Hostage negotiation is included in this Crisis Intervention series because there is a remarkable amount of crisis negotiation which goes on. Only 12% of all hostage incidents involve a perpetrator who is barricaded and has hostages. Most involve barricade situations, they occur in the home of the perpetrator, they are unplanned, and they involve males who are involved in domestic disputes.
Additionally, if you teach school, are a counselor, a mental health worker, or even a medical staff member you have a greater chance of being a hostage than others. Roughly 52% of all hostage takings are performed by the emotionally disturbed who are often in these settings. Also, workplace violence is increasing and it is growing more likely crisis interventionists will be involved in helping reconcile these operations.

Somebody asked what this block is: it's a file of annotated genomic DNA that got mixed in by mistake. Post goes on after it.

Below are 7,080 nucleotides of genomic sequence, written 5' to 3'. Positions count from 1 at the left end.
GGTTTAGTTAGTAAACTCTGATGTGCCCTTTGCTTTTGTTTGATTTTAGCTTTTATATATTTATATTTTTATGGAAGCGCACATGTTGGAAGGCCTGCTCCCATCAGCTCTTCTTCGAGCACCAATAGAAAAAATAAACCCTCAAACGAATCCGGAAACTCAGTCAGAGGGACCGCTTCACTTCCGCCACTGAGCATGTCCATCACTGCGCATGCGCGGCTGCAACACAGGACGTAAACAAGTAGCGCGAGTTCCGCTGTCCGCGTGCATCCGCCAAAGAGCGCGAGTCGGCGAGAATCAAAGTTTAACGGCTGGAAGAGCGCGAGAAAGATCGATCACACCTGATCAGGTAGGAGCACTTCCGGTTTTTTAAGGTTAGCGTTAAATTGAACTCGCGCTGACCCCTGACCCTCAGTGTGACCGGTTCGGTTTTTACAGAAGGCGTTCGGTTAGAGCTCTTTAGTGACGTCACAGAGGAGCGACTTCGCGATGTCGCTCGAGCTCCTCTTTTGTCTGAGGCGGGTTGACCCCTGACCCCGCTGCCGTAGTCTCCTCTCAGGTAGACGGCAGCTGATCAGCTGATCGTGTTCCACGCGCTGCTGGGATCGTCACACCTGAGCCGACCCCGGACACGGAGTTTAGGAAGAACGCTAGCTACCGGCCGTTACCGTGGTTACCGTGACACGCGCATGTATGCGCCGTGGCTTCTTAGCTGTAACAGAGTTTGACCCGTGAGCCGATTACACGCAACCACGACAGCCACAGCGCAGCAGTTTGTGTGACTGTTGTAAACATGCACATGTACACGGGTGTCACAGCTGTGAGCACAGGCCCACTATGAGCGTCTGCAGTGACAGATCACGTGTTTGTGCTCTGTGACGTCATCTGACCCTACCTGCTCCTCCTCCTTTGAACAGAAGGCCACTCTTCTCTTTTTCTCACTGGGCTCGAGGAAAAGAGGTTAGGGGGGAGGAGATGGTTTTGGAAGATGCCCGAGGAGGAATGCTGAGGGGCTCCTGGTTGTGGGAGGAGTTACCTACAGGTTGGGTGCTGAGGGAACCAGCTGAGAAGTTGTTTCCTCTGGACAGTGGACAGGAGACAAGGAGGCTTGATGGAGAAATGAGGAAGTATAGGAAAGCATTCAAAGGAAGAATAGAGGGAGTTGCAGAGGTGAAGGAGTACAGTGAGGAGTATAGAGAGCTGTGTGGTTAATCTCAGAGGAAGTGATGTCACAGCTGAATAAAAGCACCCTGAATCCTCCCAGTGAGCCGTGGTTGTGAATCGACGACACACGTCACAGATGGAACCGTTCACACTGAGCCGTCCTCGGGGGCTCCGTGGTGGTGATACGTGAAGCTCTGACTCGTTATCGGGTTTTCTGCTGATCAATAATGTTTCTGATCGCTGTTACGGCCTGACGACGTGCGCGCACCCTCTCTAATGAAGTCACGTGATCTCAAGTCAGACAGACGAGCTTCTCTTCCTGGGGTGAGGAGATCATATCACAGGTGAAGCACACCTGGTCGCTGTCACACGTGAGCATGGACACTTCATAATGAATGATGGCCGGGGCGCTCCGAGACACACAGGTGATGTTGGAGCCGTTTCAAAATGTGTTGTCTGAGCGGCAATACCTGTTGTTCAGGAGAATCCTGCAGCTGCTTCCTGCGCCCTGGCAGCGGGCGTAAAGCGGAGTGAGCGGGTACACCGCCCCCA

If you really look at crisis intervention you find it is at the heart of hostage negotiation. Your trainer, Mike Pozesny, was trained by his state in Hostage Negotiation and admits crisis intervention was not a part of his training. Still, hostage negotiation is also called “crisis bargaining,” because there is a "give and take" where one person is attempting to convince another person to comply with their direction. In Crisis Negotiation all the elements of a crisis exist: disequilibrium, stress, poor cognition, heightened emotionality, and the trauma that occurs after event resolution.
This is a public affairs presentation of the American Public Safety Training Institute located at: www.tapsti.org
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